On launching ANSYS Workbench, the main user interface appears as shown in Fig. 3. In the main Toolbox menu, we can see a wide range of Analysis Systems available, based on the physics applications purchased. In addition to the mechanical-based solutions, this can embrace computational fluid dynamics (CFD), thermal, electromagnetic and others.
I have selected the Static Structural Analysis System. The corresponding workflow is shown in the Project Schematic graphics window. I will be using both Static Structural (which includes non-linear analysis) and Transient Structural.
Each step of the workflow is completed in turn, and a checkmark appears when the data is acceptable to ANSYS Workbench. Fig. 3 shows I have a checkmark against the Engineering Data cell, but this is based on automatic loading of a default material. To change this, double-click on the Engineering Data cell and the Material Input forms appear as shown in Fig. 4.
The shallow roof benchmark material is assumed to be a type of polyimide, based on the defined material properties. I have created a material called “benchmark” by clicking on the Isotropic Elasticity and Density options. The yellow highlighted regions show where to input the data. I have selected project units to be Kg, m, S. Young’s Modulus is 3.1E9 N/m^2 (Pa), Poisson’s ratio is 0.3, and I have used a typical polyimide value of 1,430 kg/m^3 for density (this is not defined in the benchmark).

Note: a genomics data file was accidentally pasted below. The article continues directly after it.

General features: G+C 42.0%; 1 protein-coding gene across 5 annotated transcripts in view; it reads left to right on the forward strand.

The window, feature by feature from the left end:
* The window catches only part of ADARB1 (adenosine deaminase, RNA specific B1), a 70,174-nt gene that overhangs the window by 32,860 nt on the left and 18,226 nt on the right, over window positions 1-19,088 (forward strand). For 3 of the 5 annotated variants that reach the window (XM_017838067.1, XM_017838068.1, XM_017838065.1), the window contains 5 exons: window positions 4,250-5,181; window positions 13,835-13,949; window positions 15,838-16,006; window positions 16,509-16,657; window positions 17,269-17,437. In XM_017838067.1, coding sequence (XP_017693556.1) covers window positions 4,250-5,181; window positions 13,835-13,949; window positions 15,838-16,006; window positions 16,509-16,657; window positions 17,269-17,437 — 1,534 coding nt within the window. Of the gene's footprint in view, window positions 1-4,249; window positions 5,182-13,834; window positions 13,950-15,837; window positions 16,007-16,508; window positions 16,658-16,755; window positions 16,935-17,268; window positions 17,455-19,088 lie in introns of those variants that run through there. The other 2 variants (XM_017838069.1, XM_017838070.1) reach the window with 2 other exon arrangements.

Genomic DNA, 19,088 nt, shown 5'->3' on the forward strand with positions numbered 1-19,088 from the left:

Many other material models and physical properties can be defined in Workbench, including Plasticity, Hyperelastic, Viscoelastic, Creep and Fracture Criteria options. You can also define custom material models.
The next stage in the workflow is to define the geometry that underpins the finite element analysis (FEA) model. In my case I elected to import the roof geometry as a SolidWorks part. Importing within the Geometry cell opens the SpaceClaim CAD tool in a separate window.
SpaceClaim is a sophisticated Direct CAD modeling tool that permits setup and fast redesign of components. I have not explored this tool in any depth, as I am focusing on the FEA capabilities of Workbench. DesignModeler, an alternative parametric geometry modeler, is also available. ANSYS documentation suggests using the latter tool for manipulating existing geometry and SpaceClaim for creating geometry from scratch.
I prepared the geometry in SolidWorks by creating a mid-surface object of the roof segment and an additional sketch that contains construction curves. The latter are imported by SpaceClaim as curves and can then be imprinted onto the surface to provide subdivisions for meshing and loading point location.